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How to spot a fake AirBnB listing

15th May 2018

As the owner of a holiday company, I really hate hearing stories of guests who have been scammed with a fake holiday or fake AirBnB listing, losing their money and not having the holiday they thought they had booked. It must be awful when you have been looking forward to something for so long, as well as parting with a considerable amount of money, to then discover that you have lost your money, and the holiday you were so looking forward to. Not only this but it is so damaging to the holiday rental industry which is made up of so many small companies like us, providing an honest service but finding ourselves having to defend our business and our legitimacy. 

I am familiar with stories in the press of it happening in cities like Barcelona and elsewhere in Spain, but I didn’t really think the scammers would make it Praia del Rey. Well, this week a guest who has booked a beautiful villa got in contact to say he had been talking to his brother in law telling him about their upcoming holiday. The brother in law had said he had seen an amazing villa on AirBnB and lo and behold, it was the villa the guest had booked! Only this villa was being advertised by ‘Fernanda, a dentist from Lisbon’! I couldn’t believe it, they had copied the photos from our website and set up a fake listing! As I looked at it I panicked: could people have already ‘booked’ with ‘Fernanda’ and lost money? As I explained to the guest what had happened, I thought, how is someone to know this is a fake AirBnB listing? Well these are the things to look out for:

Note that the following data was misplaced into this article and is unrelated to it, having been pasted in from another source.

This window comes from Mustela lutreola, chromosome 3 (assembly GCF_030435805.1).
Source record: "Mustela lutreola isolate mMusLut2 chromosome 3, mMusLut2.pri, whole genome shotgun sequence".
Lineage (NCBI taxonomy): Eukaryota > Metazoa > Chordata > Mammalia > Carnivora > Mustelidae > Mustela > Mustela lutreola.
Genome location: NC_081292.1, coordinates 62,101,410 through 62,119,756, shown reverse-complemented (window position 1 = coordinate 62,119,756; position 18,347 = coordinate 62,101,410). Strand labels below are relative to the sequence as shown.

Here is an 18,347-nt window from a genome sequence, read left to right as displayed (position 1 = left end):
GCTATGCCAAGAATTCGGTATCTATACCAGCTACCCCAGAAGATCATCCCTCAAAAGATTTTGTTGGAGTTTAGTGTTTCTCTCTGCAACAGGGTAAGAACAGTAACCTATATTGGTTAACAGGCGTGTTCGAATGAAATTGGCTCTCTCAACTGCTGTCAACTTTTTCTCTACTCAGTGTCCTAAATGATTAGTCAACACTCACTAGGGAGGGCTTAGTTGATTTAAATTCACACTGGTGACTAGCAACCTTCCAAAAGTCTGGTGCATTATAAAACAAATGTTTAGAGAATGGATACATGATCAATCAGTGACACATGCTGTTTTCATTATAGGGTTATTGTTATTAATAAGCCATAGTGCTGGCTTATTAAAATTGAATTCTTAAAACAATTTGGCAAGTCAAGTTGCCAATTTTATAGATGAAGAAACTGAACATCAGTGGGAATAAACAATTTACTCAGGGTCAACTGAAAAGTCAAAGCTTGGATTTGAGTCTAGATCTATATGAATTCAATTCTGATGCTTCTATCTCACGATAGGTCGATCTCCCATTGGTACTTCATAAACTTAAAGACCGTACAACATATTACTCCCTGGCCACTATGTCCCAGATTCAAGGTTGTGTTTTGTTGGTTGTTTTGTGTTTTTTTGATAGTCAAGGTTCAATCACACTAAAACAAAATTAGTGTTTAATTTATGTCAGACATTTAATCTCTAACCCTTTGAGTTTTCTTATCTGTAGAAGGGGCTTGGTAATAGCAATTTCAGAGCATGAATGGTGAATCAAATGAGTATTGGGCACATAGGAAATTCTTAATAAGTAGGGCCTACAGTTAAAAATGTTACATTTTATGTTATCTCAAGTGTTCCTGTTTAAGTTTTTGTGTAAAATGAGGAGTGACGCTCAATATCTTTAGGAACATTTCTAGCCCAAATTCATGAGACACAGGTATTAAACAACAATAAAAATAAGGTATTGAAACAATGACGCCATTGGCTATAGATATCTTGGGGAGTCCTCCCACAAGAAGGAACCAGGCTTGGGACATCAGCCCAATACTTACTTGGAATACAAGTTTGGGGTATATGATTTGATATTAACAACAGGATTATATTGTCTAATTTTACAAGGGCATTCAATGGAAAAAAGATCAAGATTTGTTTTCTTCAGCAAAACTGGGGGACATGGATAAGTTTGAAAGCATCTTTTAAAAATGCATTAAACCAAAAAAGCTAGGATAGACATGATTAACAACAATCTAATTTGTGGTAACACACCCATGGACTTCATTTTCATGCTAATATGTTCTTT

What to look for if you think an AirBnB listing is fake:

Look at the host:

Do they have any reviews? This show previous guests have stayed with them before. Be suspicious of no reviews. Do they have other properties listed? If it is a scam it is unlikely they will link other properties to their profile. What is their verification? AirBnB ask for various methods of verification. ‘Fernanda’ only had a mobile number and an email verified. Anyone can set up a mobile and email address. Look for social media channels and a LinkedIn profile. When was the listing set up? Look for longevity. If the profile was recently set up, be aware. Lastly contact the host. Ask them about the property, the location, the facilities. A genuine host will be able to give you informed responses.  


If it is too good to be true, it probably is!  

What to do if you think an AirBnB listing is fake.

I had to google this as I couldn’t find it anywhere on the AirBnB site: On the listing you can flag it with ‘Report this listing’.  You can also send a private message to @AirbnbHelp, they say they will respond within 24 hours.    I did both of these things and I am glad to say that the fake AirBnB listing featuring our property photos is now no longer on the site.

The important thing to remember is to apply common sense checks when you are looking for a holiday, and if you think a listing is fake, whatever website you are looking at, and a number of these pointers don’t ring true, then don’t book!

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